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Cyber (In)Security: Why Retirement Plans Are at Risk and How to Protect Them

With 401(k) plans holding trillions of dollars in assets — along with personal information such as social security numbers, bank account information, and more — it’s no wonder they’ve been subject to recent cyberattacks. As fiduciaries, advisors and plan sponsors are wondering what exactly they are liable for and how to protect their plans. Vestwell’s December 18 panel, featuring cybersecurity expert Joe Pampel and retirement law expert Jason C. Roberts, explored this very topic.

What are fiduciaries liable for?

As of now, ERISA and relevant case law are silent about the extent to which fiduciaries are liable for data security violations, though there are numerous state and federal law theories that may hold them liable for a variety of monetary damages. As the law in this area evolves, the following legal principles are becoming well-settled:

  1. Protect plan data. Plan fiduciaries are required to protect all plan assets. Although it is unclear whether participant data is considered a “plan asset,” fiduciaries should be cautious and take reasonable steps to keep sensitive plan data out of criminals’ hands.
  2. Vet service providers. Fiduciaries must prudently select service providers, such as their payroll vendor and recordkeeper. Part of selecting these vendors is asking about how they protect participants’ personal information and understanding their overall security procedures.
  3. Ensure other fiduciaries don’t breach their duties and take steps to remedy any known breach. This is a mouthful, but it simply means that advisors and plan sponsors should make sure other fiduciaries fulfill their duties and, if there is a security breach, take the necessary remediation actions, which may include replacing the service provider.
Selecting the right providers

We’ve already addressed how plan fiduciaries are responsible for vetting their service providers, and since cybersecurity is a critical part of the selection process, it’s important to ask the right questions.

  1. How do they manage data? This can be as simple as asking providers how information flows into and out of the recordkeeping system and who has access to personal information. Ask if the data is stored in the United States or abroad and how they back data up, such as whether it’s stored on backup tapes or in the cloud. Ask about the vendor’s background screening of its employees and how often those checks are updated.
  2. Do they offer contractual protections? Plan fiduciaries should include contractual protections to hold third parties liable for security breaches. This can include things such as requiring the provider to notify you within a few days of discovering a data incident as well as verifying sufficient cybersecurity insurance coverage.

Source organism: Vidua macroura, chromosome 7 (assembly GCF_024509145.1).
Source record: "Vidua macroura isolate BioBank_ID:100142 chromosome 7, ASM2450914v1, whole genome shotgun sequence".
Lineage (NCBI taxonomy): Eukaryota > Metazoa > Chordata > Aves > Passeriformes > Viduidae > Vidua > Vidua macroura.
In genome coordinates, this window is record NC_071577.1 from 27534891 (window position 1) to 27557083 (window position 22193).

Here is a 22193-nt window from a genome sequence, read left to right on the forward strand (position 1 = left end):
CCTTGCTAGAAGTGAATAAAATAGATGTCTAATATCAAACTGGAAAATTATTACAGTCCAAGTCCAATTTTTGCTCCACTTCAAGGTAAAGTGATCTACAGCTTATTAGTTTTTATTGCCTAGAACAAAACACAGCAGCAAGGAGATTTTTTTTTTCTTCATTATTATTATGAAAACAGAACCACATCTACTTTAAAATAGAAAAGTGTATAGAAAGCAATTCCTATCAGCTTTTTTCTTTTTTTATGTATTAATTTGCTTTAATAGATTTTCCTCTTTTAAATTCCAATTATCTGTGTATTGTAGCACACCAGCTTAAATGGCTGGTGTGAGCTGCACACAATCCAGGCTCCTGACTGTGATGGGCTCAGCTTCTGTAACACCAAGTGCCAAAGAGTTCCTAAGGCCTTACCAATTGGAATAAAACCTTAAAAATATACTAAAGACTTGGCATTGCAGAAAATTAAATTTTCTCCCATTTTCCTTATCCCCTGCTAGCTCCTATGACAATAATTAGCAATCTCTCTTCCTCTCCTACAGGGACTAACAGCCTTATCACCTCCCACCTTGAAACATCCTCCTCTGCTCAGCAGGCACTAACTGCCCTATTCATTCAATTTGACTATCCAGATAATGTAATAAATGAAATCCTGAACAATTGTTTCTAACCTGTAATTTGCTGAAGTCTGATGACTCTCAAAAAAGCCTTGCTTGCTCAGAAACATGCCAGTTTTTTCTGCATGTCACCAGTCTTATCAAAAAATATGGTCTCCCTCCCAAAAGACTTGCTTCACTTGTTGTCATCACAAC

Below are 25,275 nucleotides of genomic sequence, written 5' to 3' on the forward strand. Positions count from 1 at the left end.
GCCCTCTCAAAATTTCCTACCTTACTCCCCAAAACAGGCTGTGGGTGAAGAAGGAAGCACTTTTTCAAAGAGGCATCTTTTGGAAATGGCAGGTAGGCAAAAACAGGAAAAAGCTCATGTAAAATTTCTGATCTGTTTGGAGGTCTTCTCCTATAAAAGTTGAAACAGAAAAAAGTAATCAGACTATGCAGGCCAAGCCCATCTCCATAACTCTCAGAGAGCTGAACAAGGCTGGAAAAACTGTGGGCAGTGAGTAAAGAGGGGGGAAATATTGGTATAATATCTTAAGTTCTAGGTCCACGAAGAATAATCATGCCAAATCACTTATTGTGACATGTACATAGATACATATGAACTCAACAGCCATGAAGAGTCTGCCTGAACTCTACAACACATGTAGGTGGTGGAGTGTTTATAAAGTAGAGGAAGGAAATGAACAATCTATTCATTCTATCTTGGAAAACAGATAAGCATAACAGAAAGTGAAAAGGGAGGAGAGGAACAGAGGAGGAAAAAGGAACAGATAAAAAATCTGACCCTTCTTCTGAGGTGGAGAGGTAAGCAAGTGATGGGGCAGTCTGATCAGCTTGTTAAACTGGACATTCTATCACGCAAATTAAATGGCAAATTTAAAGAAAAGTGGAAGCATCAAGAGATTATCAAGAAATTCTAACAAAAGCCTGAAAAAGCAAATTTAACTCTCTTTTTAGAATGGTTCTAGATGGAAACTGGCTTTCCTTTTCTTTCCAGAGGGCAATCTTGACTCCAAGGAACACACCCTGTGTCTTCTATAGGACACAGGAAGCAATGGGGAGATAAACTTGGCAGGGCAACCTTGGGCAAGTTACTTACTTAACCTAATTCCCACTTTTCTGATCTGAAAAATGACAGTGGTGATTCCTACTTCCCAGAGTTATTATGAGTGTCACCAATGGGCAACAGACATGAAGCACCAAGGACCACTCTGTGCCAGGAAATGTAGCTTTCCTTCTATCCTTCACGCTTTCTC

3. Have they had any historical breaches? In addition to asking providers what steps they are currently taking to prevent attacks, ask them about any breaches they have had in the past, how they were resolved, and how often they undergo security audits. Also ask these questions of any subcontractors they use, as those are often overlooked in the vetting process.
Protecting your own business

In addition to selecting secure vendors, plan sponsors should also make sure they are taking necessary steps to protect their own plans by:

  1. Getting insurance. Just like third party vendors, sponsors can and should obtain cybersecurity insurance to help protect assets in case of a breach of its own security systems.
  2. Monitoring plan statements. Sponsors should review plan activities such as unusual and/or large withdrawals, and educate participants to do the same.
  3. Ensuring data security. Just as one would ask a service provider about its processes, it’s important to understand how sensitive data is shared internally. Sponsors should restrict access to only those employees who need it.
  4. Reviewing providers (at least) annually. Sponsors should use the steps above to analyze providers’ security practices at least once per year, if not more often.
  5. Educating employees. Employees should receive training at least annually on ways to mitigate the risk of a cyberattack. This includes things such as picking complicated passwords, implementing multi-factor authentication, monitoring account activity, and only accessing their plan on secure devices.